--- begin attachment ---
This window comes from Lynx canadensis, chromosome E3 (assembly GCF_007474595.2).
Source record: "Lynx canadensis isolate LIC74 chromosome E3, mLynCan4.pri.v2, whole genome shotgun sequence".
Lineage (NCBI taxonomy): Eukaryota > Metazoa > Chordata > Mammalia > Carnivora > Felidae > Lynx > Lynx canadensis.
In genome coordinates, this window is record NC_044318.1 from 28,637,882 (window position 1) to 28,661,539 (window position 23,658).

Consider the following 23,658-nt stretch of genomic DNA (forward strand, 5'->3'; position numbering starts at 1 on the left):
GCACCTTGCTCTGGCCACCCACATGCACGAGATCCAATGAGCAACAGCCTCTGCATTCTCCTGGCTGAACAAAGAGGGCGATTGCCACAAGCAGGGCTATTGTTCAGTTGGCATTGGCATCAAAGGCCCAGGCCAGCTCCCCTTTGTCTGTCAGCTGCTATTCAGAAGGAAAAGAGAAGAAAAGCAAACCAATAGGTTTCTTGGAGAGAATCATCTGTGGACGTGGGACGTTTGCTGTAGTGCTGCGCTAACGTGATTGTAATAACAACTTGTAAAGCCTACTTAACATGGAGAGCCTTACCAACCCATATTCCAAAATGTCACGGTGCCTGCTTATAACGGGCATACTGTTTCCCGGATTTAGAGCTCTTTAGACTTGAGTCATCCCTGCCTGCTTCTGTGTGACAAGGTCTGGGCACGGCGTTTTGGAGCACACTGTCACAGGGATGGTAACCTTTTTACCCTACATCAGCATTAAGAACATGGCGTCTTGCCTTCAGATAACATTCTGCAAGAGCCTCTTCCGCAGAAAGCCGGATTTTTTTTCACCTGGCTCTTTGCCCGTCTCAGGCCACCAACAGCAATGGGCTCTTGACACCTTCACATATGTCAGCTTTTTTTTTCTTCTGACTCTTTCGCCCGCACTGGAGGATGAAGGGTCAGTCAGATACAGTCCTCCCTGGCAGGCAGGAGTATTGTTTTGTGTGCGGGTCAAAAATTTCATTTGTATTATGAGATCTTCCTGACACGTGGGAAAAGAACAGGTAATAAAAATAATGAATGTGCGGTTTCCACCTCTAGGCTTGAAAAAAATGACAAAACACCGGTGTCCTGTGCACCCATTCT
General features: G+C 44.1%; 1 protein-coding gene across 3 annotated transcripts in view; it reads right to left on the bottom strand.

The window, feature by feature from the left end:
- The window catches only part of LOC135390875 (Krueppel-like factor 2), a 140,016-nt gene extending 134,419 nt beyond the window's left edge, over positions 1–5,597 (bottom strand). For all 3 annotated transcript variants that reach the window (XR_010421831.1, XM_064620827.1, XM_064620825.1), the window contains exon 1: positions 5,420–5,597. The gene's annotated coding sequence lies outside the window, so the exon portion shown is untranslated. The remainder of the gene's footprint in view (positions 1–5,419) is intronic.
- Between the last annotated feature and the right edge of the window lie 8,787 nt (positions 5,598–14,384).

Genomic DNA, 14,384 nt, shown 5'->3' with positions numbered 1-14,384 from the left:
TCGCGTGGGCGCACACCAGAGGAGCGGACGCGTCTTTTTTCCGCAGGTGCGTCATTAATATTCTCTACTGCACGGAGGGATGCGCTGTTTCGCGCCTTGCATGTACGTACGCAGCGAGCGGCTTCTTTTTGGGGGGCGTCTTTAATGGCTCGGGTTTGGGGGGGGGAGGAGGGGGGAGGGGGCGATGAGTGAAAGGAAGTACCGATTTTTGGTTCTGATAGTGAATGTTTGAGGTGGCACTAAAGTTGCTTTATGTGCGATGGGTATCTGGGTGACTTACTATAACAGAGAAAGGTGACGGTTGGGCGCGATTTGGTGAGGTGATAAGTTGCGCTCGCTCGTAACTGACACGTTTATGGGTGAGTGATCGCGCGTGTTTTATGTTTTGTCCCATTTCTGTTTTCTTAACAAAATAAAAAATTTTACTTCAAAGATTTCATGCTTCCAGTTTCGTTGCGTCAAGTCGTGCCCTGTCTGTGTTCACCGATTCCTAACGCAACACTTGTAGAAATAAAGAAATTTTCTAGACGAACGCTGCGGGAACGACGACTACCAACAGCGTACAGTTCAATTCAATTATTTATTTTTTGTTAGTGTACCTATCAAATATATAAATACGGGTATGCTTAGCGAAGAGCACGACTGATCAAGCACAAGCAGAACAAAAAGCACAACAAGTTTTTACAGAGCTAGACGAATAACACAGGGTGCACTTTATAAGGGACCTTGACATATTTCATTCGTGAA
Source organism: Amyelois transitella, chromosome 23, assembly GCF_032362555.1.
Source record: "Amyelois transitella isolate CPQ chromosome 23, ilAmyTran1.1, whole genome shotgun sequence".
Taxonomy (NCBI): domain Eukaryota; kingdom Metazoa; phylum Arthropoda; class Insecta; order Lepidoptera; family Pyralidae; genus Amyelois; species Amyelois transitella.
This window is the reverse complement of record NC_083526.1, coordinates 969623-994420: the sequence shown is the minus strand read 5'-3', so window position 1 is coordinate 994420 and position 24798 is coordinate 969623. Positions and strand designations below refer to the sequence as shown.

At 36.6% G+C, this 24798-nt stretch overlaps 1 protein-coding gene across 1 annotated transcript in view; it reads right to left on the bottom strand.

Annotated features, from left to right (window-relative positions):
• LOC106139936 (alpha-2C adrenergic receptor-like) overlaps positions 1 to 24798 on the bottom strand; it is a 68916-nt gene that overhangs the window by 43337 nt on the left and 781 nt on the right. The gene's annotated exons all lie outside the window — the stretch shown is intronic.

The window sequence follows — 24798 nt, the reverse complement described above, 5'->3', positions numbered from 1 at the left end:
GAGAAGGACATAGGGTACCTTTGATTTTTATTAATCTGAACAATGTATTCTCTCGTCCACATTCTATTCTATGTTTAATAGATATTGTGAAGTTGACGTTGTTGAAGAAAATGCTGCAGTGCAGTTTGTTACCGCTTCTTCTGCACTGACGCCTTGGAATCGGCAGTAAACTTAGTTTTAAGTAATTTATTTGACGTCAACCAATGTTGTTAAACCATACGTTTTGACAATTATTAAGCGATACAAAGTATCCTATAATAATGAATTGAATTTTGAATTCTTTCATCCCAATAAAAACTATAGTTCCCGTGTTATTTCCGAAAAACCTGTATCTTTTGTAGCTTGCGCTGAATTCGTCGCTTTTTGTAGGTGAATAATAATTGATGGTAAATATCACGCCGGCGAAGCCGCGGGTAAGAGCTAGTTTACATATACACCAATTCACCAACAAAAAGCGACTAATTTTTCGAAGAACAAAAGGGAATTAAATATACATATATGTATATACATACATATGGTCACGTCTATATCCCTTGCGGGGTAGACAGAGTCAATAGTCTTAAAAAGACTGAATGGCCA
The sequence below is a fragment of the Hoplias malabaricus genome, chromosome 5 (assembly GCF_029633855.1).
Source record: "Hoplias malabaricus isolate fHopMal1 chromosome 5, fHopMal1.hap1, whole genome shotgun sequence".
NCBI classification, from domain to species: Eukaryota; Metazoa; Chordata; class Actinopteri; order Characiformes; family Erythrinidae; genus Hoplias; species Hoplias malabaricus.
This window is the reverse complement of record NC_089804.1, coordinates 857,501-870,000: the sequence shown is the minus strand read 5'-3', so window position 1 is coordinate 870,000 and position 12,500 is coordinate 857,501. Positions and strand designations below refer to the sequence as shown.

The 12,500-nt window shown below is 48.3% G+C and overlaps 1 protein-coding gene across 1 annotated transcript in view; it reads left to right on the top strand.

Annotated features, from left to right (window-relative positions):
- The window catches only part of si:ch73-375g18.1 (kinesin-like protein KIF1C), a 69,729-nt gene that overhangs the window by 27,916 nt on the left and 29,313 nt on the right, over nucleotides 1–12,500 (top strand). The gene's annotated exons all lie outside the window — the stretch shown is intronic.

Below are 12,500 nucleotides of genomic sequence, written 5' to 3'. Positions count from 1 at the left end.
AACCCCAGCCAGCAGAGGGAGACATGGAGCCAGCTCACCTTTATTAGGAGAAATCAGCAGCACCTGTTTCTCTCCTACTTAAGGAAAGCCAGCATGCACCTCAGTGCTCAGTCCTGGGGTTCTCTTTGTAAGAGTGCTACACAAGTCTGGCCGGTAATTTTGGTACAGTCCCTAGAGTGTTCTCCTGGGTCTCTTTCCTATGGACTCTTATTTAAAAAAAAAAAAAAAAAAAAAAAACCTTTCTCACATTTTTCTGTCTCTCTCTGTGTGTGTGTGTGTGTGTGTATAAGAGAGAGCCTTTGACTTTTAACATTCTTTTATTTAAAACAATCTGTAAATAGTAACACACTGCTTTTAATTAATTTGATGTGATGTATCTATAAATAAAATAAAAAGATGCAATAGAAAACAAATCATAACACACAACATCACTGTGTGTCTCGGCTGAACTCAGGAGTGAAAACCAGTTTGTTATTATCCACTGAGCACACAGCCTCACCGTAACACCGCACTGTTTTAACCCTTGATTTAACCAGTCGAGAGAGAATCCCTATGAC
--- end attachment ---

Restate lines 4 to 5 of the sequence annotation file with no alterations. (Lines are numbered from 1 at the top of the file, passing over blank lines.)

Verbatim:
In genome coordinates, this window is record NC_044318.1 from 28,637,882 (window position 1) to 28,661,539 (window position 23,658).

Consider the following 23,658-nt stretch of genomic DNA (forward strand, 5'->3'; position numbering starts at 1 on the left):